The Elegance of the Hedgehog is just waiting for its Wes Anderson adaptation. The whole way through I felt like I was reading one of his movies. The characters were almost distractingly whimsical, more caricatures than real people, and it took me a while to get into this book. About 80 pages in I finally found my stride, which was helped by a strong commitment to suspension of disbelief, and I was hooked.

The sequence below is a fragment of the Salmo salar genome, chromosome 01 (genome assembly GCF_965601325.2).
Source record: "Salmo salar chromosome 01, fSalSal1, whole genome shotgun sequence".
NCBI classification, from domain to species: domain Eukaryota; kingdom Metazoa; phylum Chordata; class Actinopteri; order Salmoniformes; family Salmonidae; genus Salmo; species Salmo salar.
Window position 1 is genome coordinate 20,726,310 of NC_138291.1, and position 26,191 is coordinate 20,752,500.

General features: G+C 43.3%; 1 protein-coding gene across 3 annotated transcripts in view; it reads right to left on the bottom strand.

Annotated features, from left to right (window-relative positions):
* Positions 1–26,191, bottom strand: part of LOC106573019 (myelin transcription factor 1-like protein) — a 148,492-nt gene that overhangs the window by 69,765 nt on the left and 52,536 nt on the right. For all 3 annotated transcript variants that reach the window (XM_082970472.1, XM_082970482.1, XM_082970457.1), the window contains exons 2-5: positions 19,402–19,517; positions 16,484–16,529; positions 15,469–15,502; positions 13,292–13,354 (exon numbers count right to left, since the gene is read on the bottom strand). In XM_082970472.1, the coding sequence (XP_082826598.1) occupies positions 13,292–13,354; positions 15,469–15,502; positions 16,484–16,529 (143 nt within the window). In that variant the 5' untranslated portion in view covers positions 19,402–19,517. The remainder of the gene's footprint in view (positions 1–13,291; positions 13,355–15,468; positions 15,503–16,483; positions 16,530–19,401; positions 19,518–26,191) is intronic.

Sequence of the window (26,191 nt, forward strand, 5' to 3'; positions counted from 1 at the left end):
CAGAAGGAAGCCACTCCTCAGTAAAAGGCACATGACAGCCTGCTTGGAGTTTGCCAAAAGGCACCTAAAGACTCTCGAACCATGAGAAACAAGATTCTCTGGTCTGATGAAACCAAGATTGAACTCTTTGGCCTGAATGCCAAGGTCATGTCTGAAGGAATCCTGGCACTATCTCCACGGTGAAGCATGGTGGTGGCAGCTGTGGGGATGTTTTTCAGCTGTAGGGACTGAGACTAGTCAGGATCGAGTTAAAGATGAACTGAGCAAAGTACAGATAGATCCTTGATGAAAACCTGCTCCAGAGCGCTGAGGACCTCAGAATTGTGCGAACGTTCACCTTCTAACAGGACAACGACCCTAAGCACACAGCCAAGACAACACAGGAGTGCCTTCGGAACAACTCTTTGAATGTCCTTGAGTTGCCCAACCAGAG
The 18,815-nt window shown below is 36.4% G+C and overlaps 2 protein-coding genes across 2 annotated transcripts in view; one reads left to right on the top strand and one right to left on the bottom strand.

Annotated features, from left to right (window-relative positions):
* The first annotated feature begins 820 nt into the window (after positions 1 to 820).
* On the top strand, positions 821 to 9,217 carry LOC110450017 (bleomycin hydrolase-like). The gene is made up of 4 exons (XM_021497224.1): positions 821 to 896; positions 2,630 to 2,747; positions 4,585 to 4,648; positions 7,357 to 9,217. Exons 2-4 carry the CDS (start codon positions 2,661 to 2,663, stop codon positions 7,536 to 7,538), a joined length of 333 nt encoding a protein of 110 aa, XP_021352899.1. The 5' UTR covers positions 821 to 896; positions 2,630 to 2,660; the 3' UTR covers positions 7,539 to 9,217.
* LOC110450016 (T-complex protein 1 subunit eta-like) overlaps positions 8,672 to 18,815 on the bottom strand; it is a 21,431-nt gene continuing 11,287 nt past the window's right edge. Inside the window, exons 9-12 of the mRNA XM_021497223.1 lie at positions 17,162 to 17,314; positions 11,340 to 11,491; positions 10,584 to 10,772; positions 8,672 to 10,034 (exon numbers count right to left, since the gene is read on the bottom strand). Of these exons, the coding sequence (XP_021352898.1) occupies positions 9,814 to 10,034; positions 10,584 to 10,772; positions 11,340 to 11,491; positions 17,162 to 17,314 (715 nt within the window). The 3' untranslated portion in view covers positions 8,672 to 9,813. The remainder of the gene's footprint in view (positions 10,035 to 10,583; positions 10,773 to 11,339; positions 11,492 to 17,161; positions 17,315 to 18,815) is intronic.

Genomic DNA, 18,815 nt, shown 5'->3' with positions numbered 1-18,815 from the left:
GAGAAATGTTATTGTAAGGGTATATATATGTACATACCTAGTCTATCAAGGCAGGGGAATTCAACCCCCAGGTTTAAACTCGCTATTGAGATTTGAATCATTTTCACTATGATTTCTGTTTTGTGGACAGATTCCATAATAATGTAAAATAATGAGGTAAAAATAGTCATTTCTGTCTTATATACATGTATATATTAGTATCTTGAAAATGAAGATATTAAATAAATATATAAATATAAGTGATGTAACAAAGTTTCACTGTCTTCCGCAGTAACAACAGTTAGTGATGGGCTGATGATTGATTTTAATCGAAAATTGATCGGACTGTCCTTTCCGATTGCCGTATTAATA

This book follows two protagonist: a precocious and suicidal young girl and an intellectual but stilted concierge who live in the same building in Paris. Every few chapters alternate between these two characters points of view, which is a neatly applied device.
I enjoyed watching these characters grow and change as they each decide whether to be a part of the world or just live on it. The language is beautiful, though a bit verbose at times for my taste, and it is a neat book.
The reason I can’t give it higher marks is that I can’t make my mind up about the abrupt and tragic ending. I suggest that others read this book to make up their own minds because I think even with a strange ending, this story is worth a go.